Where is this happening?
The updated maps encompass the Upper Brushy Creek WCID boundary, which includes much of southwest Williamson County.
What is the general impact of new floodplains? Are more properties going to be in the floodplain?
In general, updated flood levels will increase, i.e., more properties are likely to be in the updated floodplain. When new maps are issued, your risk may have changed along with your flood insurance requirements. Property owners are encouraged to review the updated maps and discuss implications with their insurance agent. If you've been mapped into a high-risk area, you will be required to purchase flood insurance if your mortgage is through a federally regulated or insured lender. It is possible to save money through a process known as grandfathering provided by the NFIP.
If your property is mapped out of a high-risk area, your flood insurance costs will likely decrease.
What are the steps in the process and when will it be complete?
We anticipate that the Physical Map Revision (PMR) process will be completed by FEMA by August 2018. To ensure those affected by the PMR have the opportunity to provide input, FEMA has procedures that include a community comment period and a 6-month compliance period to update ordinances while the new maps are printed and distributed. We expect the public comment and appeal period to run from June-August 2017.
Who should I talk to if I have questions?
Property owners or other persons who wish to follow the progress of the PMR should consult their community's Floodplain Administrator. This is the local official who keeps all of the community's flood hazard maps and FIS report, and who corresponds with FEMA at various stages of the revision process.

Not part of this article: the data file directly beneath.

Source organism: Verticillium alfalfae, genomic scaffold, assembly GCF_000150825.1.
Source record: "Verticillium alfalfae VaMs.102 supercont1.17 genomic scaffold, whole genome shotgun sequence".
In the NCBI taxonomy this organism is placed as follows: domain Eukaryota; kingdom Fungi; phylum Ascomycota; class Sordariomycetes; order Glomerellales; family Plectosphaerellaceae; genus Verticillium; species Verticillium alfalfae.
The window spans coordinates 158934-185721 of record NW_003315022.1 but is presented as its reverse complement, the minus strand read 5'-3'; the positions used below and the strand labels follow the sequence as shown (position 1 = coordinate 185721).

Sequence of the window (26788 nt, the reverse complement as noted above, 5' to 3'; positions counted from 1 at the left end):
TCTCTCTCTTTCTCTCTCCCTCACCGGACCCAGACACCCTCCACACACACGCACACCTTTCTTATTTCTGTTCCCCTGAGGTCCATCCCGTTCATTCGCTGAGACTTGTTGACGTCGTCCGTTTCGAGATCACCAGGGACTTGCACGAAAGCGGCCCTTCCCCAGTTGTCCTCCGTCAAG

For properties located in the City of Cedar Park, please contact the Engineering Department at http://www.cedarparktexas.gov/departments/engineering/floodplain-fema-maps-flood-information
Or email: firstname.lastname@example.org.
What is the plan for educating the public about this?
We will educate the public through our usual channels, including the City’s website, social media and working with the news media.
Why and how do I obtain Flood Insurance in Newly-Mapped Areas?
Mortgage companies usually require flood insurance for homes and businesses in the floodplain. There is a Newly Mapped Policy available for the first year when there are changes to floodplain maps. Download this FEMA document for more information:
Am I eligible for the NFIP Grandfather Rule?
The Grandfather rule may save money on flood insurance rates for qualifying property owners. If a new flood map shows a high-risk property is at greater risk for flooding than shown on the previous map, the flood insurance rate will likely change. The NFIP grandfather rule may save money by locking in the previous flood zone or the Base Flood Elevation (BFE) for insurance rating purposes after the new map becomes effective. For more information, see the following link:
Additional information on floodplains provided by the City of Cedar Park and other related agencies:
- Certification Form to Accompany Letter of Map Change Requests [PDF]
- COCP Floodplain Ordinance
- FEMA Floodplain Map (Warning: large file) [PDF]
- Floodplain Development Permit link [PDF]
- Floodplain FAQ's [PDF]
Additional helpful links:
- Association of State Floodplain Managers
- Flood Insurance Rate Maps
- Texas Floodplain Management Association
- Texas Water Development Board
- Upper Brushy Creek WCID - Flood Monitoring System and Gauge Data
For floodplain related questions, please contact the City's floodplain personnel at: email@example.com.